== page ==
1. How long does it take to prepare an estimate?
We can provide a budget to a client within a few hours if necessary. However, our bid will be more accurate and detailed if we take the time to understand the client’s goals and analyze preliminary plans. This process can take two to four weeks.
2. What exactly is “Value Engineering”?
Value Engineering (VE) originated at General Electric in the 1940’s and has been used in the construction industry for decades. Put simply, VE is finding an equal product or process for less cost or a better one for the same cost. It represents our responsibility to identify cost and time savings by suggesting alternate but equal methods, building materials, or scheduling procedures, without significantly altering the original design intent. Value Engineering may manifest as upfront cost savings, life cycle cost savings, a reduction in time schedule, or an upgrade in quality.
For every project at Berghammer Construction Corporation, we assemble a VE team of experts with diverse backgrounds. The five phases of VE—investigation, speculation, evaluation, development, and presentation—guide the team through the process. Every step is geared toward increasing the return on investment (ROI) for our clients.
3. How long does it take to get a building permit?
Obtaining a building permit can take anywhere from a few weeks to several months, depending on the following three factors:
4. What are the advantages of having different divisions within a construction company?
The personnel dedicated to your project are experts within their respective divisions. We focus on the specific needs of your project from estimating through project management, whether you’re working with our Interior Services Division (tenant improvement/build-out), our Medical Projects Division, our Commercial Projects Division, or our Special Projects Division. Our thorough preconstruction services guide you every step of the way.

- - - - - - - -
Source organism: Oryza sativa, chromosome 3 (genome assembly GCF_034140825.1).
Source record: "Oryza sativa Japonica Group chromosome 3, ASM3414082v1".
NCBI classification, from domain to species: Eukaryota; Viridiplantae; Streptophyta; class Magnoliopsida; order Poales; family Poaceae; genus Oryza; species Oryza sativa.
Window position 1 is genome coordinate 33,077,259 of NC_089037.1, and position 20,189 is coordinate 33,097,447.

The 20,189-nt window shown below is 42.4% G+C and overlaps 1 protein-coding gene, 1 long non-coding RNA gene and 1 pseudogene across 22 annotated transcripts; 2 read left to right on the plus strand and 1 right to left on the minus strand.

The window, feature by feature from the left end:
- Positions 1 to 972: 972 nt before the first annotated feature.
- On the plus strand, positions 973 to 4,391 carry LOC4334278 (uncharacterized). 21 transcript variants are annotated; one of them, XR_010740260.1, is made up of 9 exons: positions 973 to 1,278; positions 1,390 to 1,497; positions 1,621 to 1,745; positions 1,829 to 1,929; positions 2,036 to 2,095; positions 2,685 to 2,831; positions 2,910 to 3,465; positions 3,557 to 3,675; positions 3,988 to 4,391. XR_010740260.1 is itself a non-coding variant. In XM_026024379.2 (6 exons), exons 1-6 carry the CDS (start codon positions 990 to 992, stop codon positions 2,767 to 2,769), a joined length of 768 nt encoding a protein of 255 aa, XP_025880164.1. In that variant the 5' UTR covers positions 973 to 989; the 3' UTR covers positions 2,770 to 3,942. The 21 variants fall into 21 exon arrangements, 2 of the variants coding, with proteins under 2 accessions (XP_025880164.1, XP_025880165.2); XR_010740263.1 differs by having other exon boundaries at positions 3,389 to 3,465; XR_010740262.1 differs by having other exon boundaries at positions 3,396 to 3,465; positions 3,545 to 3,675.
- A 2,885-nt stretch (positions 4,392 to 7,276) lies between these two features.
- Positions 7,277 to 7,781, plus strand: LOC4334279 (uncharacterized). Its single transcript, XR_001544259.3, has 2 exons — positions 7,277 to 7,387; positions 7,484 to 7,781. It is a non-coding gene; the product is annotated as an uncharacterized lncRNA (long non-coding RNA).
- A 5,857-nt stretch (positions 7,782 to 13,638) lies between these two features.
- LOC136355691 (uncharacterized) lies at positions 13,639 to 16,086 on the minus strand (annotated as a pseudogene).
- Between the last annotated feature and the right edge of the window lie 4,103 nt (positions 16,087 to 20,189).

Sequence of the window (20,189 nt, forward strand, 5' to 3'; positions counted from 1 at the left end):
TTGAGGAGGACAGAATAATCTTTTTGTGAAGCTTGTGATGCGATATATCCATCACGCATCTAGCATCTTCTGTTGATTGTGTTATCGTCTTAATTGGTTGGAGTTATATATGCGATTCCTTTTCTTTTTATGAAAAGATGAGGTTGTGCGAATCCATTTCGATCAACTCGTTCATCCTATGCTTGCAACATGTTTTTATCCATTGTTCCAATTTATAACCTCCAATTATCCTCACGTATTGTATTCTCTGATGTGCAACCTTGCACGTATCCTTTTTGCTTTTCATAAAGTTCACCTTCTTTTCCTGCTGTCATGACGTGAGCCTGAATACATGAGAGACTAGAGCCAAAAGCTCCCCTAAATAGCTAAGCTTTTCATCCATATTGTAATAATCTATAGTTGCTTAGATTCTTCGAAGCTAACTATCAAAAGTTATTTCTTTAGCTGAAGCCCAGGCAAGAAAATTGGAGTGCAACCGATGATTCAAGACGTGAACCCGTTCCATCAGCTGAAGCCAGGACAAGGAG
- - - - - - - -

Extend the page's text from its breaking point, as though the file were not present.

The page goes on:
5. What are the advantages of having multiple owner disciplines within a construction company
Leadership in the construction industry requires the ability to apply intricate and ever-changing technology and to analyze and expedite the physical process. Focused on these leadership principles, Leif Nesheim, Jim Parks, and George Minnich bring more than eight decades of combined expertise and real-world experience to their successful partnership. This translates into a successful company: Berghammer Construction Corporation.
Leif Nesheim: Leif’s education and career history are general contracting. He reenergized Berghammer in 1988, leveraging his already strong relationships with real estate brokers, architects, and developers. Because he followed up with timeliness and thoroughness on the referrals they provided him, new business came in. Leif’s construction knowledge and management skills enabled him to develop and deliver a systematic method of initiating, tracking, and completing projects successfully. He advocates a partnering relationship and has constructed diverse projects ranging from 5,000 square feet to over 900,000 square feet.
George Minnich: George is an Operations Specialist in the technical aspects of preconstruction and construction. His background includes oversight of project management teams and field personnel, in addition to estimating and construction management. George has constructed a portfolio of signature, award-winning projects.
Jim Parks: Jim rounds out this partnership, bringing his diversified corporate experience to provide successful business development for our company. Along with his civil engineering and law degrees, Jim brings previous involvement with construction and development projects. He is an expert at analyzing projects and determining project feasibility. When people think of Berghammer and costing, they think of Jim.